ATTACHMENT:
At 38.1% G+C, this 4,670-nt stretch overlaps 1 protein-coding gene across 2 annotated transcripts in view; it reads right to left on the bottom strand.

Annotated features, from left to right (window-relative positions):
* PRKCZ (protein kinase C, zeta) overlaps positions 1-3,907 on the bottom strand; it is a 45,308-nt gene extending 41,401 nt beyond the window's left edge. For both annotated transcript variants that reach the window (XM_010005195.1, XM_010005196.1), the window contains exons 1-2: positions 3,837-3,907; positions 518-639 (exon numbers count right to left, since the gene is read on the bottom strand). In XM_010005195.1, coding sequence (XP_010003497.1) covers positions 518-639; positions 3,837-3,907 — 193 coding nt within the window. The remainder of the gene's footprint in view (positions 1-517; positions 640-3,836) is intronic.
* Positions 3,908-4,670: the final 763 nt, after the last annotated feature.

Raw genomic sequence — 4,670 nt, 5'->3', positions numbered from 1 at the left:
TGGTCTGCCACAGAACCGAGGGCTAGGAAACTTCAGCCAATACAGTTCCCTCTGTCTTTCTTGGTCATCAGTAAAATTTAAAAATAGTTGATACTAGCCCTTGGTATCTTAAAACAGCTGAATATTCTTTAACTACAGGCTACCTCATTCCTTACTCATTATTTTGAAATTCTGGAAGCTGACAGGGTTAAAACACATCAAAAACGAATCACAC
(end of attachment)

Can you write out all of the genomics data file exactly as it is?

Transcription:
At 38.1% G+C, this 4,670-nt stretch overlaps 1 protein-coding gene across 2 annotated transcripts in view; it reads right to left on the bottom strand.

Annotated features, from left to right (window-relative positions):
* PRKCZ (protein kinase C, zeta) overlaps positions 1-3,907 on the bottom strand; it is a 45,308-nt gene extending 41,401 nt beyond the window's left edge. For both annotated transcript variants that reach the window (XM_010005195.1, XM_010005196.1), the window contains exons 1-2: positions 3,837-3,907; positions 518-639 (exon numbers count right to left, since the gene is read on the bottom strand). In XM_010005195.1, coding sequence (XP_010003497.1) covers positions 518-639; positions 3,837-3,907 — 193 coding nt within the window. The remainder of the gene's footprint in view (positions 1-517; positions 640-3,836) is intronic.
* Positions 3,908-4,670: the final 763 nt, after the last annotated feature.

Raw genomic sequence — 4,670 nt, 5'->3', positions numbered from 1 at the left:
TGGTCTGCCACAGAACCGAGGGCTAGGAAACTTCAGCCAATACAGTTCCCTCTGTCTTTCTTGGTCATCAGTAAAATTTAAAAATAGTTGATACTAGCCCTTGGTATCTTAAAACAGCTGAATATTCTTTAACTACAGGCTACCTCATTCCTTACTCATTATTTTGAAATTCTGGAAGCTGACAGGGTTAAAACACATCAAAAACGAATCACAC